China invests $124bn in Belt and Road global trade project

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Chinese President Xi Jinping at the opening ceremony of the Belt and Road Forum at the China National Convention Center (CNCC) in Beijing, 14 May 2017Image source, Getty Images
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President Xi said Belt and Road was not an attempt to promote China's global influence

The Chinese government is investing tens of billions of dollars as part of an ambitious economic plan to rebuild ports, roads and rail networks.

China's President Xi Jinping has pledged $124bn (£96bn) for the scheme, known as the Belt and Road initiative.

"Trade is the important engine of economic development," Mr Xi said at a summit of world leaders in Beijing.

The plan, which aims to expand trade links between Asia, Africa, Europe and beyond, was first unveiled in 2013.

Part of the massive funding boost, which is aimed at strengthening China's links with its trading partners, includes 60bn yuan ($9bn; £7bn) in aid to developing countries and international institutions that form part of the Belt and Road project.

Mr Xi used his speech to assure Western diplomats that the plan, described as the new Silk Road, was not simply an attempt to promote Chinese influence globally.

"In advancing the Belt and Road, we will not re-tread the old path of games between foes. Instead we will create a new model of co-operation and mutual benefit," Mr Xi said at the opening of the two-day summit.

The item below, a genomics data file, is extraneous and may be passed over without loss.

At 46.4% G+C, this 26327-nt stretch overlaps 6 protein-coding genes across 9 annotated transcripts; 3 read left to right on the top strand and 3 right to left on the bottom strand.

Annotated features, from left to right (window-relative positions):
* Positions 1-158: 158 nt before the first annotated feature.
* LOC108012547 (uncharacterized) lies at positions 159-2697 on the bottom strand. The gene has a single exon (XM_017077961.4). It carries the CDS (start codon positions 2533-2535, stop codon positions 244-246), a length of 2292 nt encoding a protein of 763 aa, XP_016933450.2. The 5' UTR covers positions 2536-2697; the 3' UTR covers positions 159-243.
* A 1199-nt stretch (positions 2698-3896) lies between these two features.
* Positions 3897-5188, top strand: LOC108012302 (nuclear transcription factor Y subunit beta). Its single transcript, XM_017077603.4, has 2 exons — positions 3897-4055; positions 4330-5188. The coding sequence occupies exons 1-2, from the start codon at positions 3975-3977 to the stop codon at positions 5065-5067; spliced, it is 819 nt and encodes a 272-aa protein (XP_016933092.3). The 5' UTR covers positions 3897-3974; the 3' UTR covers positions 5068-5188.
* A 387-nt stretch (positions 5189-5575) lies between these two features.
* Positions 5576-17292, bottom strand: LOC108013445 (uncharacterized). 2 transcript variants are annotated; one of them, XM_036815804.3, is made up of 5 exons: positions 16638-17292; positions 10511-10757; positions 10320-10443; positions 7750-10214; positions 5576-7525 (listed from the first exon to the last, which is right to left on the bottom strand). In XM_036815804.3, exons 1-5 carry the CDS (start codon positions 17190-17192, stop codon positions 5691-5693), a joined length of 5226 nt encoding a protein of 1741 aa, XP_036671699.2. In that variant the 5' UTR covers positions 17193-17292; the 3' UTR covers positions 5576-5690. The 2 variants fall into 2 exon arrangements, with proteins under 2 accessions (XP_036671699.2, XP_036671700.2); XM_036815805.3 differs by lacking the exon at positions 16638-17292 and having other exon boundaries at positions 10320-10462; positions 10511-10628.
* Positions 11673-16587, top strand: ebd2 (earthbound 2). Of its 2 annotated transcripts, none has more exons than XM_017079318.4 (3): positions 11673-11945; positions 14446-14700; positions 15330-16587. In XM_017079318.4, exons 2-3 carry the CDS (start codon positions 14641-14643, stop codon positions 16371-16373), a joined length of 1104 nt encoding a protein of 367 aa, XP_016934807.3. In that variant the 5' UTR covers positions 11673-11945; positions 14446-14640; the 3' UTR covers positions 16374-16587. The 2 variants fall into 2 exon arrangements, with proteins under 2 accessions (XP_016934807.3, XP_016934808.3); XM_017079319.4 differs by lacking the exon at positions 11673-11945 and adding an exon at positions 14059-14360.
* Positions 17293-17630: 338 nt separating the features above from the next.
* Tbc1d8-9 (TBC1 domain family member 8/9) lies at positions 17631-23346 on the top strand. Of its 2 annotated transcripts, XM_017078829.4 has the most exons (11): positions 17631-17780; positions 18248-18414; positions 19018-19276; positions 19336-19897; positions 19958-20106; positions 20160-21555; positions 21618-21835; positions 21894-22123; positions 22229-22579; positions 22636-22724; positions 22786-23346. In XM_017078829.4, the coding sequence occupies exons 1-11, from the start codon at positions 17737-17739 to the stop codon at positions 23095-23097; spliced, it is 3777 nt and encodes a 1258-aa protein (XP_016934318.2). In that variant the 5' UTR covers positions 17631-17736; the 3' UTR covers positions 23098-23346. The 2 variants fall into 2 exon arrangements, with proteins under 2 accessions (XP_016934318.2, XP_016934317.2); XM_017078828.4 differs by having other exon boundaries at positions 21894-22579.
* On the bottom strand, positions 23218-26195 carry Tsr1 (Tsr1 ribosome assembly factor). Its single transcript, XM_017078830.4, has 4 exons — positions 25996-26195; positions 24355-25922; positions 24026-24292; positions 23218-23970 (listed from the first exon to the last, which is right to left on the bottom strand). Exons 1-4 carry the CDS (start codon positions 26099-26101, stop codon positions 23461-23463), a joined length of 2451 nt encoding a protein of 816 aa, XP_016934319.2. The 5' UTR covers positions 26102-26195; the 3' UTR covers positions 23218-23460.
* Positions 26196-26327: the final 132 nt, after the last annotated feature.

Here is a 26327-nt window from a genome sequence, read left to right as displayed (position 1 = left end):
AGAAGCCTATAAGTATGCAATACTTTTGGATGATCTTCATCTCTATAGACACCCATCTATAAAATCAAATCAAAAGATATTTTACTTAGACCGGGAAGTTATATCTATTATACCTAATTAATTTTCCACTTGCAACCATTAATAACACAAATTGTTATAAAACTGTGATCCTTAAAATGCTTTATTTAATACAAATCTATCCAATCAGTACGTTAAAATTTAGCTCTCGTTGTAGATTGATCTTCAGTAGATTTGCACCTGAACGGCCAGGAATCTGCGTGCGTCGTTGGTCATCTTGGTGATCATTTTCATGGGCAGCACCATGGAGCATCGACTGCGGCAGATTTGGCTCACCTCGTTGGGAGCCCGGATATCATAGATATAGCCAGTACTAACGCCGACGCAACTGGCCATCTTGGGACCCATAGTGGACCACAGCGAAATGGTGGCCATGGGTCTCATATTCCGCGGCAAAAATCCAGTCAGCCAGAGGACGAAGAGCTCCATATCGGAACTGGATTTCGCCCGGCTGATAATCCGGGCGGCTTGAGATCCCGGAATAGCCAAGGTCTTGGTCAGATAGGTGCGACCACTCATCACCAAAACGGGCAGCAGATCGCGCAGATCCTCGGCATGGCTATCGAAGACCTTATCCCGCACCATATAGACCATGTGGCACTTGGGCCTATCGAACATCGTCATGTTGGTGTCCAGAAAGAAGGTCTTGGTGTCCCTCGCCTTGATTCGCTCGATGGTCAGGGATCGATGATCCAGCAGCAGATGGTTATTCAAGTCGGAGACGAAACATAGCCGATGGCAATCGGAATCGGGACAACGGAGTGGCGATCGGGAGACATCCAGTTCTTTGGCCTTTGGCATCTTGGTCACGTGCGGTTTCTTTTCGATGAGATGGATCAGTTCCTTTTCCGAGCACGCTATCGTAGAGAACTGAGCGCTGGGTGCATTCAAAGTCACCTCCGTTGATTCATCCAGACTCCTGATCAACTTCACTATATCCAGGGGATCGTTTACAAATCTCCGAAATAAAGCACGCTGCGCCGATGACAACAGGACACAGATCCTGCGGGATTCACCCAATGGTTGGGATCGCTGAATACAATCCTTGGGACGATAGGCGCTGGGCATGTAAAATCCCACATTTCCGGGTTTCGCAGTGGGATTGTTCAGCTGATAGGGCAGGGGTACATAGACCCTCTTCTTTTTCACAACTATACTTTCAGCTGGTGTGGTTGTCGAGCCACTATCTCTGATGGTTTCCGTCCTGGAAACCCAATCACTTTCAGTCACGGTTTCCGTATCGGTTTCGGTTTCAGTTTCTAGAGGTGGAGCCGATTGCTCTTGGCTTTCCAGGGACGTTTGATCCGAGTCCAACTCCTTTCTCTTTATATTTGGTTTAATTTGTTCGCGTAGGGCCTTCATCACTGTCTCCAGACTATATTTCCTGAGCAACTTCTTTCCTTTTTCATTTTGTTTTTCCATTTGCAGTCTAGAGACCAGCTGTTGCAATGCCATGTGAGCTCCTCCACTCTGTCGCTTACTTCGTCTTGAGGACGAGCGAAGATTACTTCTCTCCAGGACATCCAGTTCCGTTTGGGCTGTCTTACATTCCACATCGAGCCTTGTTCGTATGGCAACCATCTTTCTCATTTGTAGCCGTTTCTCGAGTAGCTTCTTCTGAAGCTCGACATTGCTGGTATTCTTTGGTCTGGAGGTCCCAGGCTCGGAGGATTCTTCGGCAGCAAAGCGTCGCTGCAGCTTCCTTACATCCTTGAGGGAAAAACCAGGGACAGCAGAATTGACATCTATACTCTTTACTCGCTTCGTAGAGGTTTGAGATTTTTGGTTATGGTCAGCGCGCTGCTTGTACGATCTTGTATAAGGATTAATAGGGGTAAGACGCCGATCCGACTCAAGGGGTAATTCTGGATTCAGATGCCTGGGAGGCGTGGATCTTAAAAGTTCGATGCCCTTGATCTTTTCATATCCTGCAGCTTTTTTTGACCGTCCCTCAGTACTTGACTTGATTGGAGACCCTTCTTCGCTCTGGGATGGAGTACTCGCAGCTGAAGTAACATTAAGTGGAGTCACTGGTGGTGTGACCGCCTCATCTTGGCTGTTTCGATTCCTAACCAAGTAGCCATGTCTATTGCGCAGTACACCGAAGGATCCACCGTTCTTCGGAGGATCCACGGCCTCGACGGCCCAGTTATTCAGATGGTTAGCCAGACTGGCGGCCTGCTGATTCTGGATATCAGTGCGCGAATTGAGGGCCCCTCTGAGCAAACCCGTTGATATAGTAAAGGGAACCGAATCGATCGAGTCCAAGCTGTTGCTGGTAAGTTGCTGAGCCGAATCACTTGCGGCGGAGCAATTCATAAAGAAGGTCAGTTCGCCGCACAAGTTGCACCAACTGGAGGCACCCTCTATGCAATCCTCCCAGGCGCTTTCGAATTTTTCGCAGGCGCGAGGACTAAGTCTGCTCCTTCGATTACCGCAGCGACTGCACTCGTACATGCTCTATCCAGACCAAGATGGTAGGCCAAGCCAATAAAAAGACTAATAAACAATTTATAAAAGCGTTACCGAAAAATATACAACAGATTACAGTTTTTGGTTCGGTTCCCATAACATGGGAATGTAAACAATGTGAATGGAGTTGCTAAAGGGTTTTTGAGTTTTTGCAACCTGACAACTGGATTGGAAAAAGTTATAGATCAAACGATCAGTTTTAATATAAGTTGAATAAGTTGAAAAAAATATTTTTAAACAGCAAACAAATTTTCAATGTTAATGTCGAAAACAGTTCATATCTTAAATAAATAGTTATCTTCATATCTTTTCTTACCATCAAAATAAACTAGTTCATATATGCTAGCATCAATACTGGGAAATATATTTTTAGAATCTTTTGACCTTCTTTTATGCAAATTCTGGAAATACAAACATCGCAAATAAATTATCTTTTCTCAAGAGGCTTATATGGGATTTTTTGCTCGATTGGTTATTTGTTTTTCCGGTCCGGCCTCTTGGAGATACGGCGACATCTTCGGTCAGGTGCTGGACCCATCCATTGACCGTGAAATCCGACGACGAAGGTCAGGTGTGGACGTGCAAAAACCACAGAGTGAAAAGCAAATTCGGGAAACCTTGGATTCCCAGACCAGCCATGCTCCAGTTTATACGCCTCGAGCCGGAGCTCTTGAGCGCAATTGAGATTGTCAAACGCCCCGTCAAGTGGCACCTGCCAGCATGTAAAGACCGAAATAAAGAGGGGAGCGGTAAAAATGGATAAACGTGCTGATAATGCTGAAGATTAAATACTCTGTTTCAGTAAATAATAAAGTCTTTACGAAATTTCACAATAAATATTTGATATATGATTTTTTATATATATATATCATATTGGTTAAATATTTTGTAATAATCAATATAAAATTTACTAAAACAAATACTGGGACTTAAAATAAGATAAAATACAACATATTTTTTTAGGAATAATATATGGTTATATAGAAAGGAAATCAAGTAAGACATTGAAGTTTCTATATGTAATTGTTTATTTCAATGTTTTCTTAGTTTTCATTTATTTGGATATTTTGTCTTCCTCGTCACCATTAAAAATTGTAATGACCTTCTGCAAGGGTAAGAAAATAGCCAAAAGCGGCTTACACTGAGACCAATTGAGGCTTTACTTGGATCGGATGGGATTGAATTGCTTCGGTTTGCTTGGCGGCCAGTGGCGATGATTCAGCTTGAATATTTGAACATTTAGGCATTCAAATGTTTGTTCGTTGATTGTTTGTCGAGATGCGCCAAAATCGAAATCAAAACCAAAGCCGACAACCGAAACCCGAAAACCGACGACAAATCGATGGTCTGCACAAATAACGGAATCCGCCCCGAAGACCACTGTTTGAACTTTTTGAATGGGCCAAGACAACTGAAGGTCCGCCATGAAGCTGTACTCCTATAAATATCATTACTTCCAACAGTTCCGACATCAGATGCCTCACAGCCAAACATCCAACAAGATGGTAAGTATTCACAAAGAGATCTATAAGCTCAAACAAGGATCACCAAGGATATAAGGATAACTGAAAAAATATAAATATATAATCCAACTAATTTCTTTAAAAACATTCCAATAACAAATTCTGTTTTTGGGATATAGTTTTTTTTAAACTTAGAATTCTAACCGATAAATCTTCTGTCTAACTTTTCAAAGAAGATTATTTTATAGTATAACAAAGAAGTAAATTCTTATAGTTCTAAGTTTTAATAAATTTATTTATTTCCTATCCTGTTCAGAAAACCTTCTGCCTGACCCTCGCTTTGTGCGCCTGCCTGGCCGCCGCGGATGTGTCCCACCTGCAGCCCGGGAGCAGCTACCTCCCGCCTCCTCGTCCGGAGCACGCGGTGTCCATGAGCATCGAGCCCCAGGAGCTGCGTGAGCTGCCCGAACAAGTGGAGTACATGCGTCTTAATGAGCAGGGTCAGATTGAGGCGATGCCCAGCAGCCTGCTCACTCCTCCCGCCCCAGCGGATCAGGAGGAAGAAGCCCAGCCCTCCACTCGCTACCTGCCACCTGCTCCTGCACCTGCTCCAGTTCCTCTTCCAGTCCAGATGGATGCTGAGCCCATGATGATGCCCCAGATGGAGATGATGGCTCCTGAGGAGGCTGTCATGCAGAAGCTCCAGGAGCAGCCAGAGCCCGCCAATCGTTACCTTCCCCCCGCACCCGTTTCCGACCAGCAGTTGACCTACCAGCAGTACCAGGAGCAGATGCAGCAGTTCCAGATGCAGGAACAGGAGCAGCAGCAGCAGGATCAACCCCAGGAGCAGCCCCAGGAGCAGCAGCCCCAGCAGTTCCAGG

"We should build an open platform of co-operation and uphold and grow an open world economy," he added.

Analysis: A bid for global leadership - By Carrie Gracie, BBC China Editor, Beijing

A Chinese idea but for everyone's benefit. That's how Mr Xi presented his Belt and Road vision to drive trade and prosperity through Chinese built infrastructure.

President Putin of Russia and President Erdogan of Turkey were among those applauding from the front row as the Chinese leader talked of a big family of harmonious co-existence and pledged billions of dollars in loans and investment.

But neighbours Japan and India have stayed away from the summit, suspicious that China's development agenda masks a bid for strategic assets and geopolitical ambitions. And some economists are cautious about the viability of projects in areas of political instability and poor governance.

In his keynote address on Sunday, Mr Xi ignored the doubters. He talked of a new model of win-win co-operation, an implicit bid for Chinese global leadership at a time when other big economic powers like the United States and the European Union are preoccupied with internal problems.

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What China's One Belt, One Road really means

Mr Xi said that it was time for the world to promote open development and encourage the building of systems of "fair, reasonable and transparent global trade and investment rules".

"China is willing to share its development experience with all countries. We will not interfere in other countries' internal affairs," he said.

"No matter if they are from Asia and Europe, or Africa or the Americas, they are all co-operative partners in building the Belt and Road."

Mr Xi did not give a timeframe for the distribution of funds pledged for the projects outlined on Sunday.

Leaders from 29 countries are attending the Belt and Road forum, which ends on Monday, including Russian President Vladimir Putin and Turkish President Recep Tayep Erdogan.

Several other European leaders, including the prime ministers of Spain, Italy, Greece and Hungary, are also attending the summit.